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Grain SA interviews...Themba Congwane

November 2015

Themba CongwaneJurie Mentz, our Vryheid Development Co-ordinator, interviewed Themba Congwane for this issue of Pula Imvula. Themba’s love for farming started when he was little, as he grew up on a farm and his dream is to become a better farmer and plans to achieve this by acquiring knowledge and working hard to achieve his goals.

Where and on how many hectares are you farming? What do you farm with?

Currently I farm on 186 hectares on a farm which I acquired through the land reform process. I started by planting a few hectares of maize and expanded as my knowledge increased over time. The past season I planted 60 hectares of maize and I am planning to plant about 90 hectares of crops this coming season. I am planning to plant soybeans in the upcoming season for crop rotation and a bit of maize. We also have 2 000 layers on the farm and have a herd of 30 cattle.


What motivates/inspires you?

What motivates me the most is when I look around and see the commercial farmers. I would really like to become one of them. My biggest motivator was Mr David Gooseberg who was appointed by AFGRI and was my first mentor. One has to push hard and work hard on a farm and set goals for yourself.

Describe your strengths and weaknesses

Strengths: My biggest strength is my family who supports me all the time and that I am committed to what I would like to achieve. I also believe in learning and training, as technology is changing all the time. One must upgrade oneself through training to become a better farmer.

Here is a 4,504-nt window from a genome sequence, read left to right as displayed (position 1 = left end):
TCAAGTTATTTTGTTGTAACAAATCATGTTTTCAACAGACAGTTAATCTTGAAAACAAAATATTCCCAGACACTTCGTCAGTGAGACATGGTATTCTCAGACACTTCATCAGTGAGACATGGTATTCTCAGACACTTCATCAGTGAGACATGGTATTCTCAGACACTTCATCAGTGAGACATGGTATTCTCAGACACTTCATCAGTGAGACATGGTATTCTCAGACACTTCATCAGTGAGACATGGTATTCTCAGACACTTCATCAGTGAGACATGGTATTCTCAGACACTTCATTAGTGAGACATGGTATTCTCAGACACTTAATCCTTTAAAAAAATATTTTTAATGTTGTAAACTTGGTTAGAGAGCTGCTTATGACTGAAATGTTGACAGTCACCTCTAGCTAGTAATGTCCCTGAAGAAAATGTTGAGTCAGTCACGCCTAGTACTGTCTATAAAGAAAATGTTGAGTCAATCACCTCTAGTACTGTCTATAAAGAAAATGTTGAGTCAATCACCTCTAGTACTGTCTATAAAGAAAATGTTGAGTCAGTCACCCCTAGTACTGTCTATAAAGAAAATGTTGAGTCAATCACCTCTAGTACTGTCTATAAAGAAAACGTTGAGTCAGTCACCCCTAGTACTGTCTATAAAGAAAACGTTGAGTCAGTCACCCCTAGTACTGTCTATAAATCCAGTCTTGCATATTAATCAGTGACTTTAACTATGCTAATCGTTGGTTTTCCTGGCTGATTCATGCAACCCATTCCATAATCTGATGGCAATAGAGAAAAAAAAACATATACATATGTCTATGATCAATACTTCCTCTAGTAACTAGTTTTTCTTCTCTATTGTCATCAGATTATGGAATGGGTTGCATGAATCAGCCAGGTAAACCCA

Weakness: My biggest weakness is that I am impatient and that perhaps I would like to grow my farming enterprise too fast.

What was your crop yield when you started farming? What are your respective yields now?

My very first maize crop yielded 4 tons/ha and this year despite being very dry and challenging I managed to get 7,8 ton of maize/ha. This I believe was achieved by planting early or at the right time and by being on my farm every day. I do believe in hands on approach and good maintenance of my equipment before the season starts. I continue looking for information to better myself and my farming and I am not scared to ask my commercial neighbours on how to do something.

What training have you received to date and what training would you still like to do?

I have completed the Introduction to Maize, Advanced Maize, Soybean, Farming for Profit and On-farm Maintenance courses so far but would really like to learn more about no-till, engine repair and other training in order to better myself.

Where do you see yourself in five years time? What would you like to achieve?

In five years time I would love have a bigger farmer – maybe planting double the amount of fields with better equipment and tractors. I would also like to better my yields. Then I would love to help with social responsibility by transferring my knowledge to other farmers in my area.

What advice do you have for young aspiring farmers?

My advice to young aspiring farmers is that they should be patient, acquire knowledge and work very hard at achieving their goals. I would like to encourage them to never give up on their dreams and set themselves achievable goals and to remember farming is a long-term goal.

Article submitted by Jurie Mentz, Development Co-ordinator of the Grain SA Farmer Development Programme, Vryheid.
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Publication: November 2015

Section: Pula/Imvula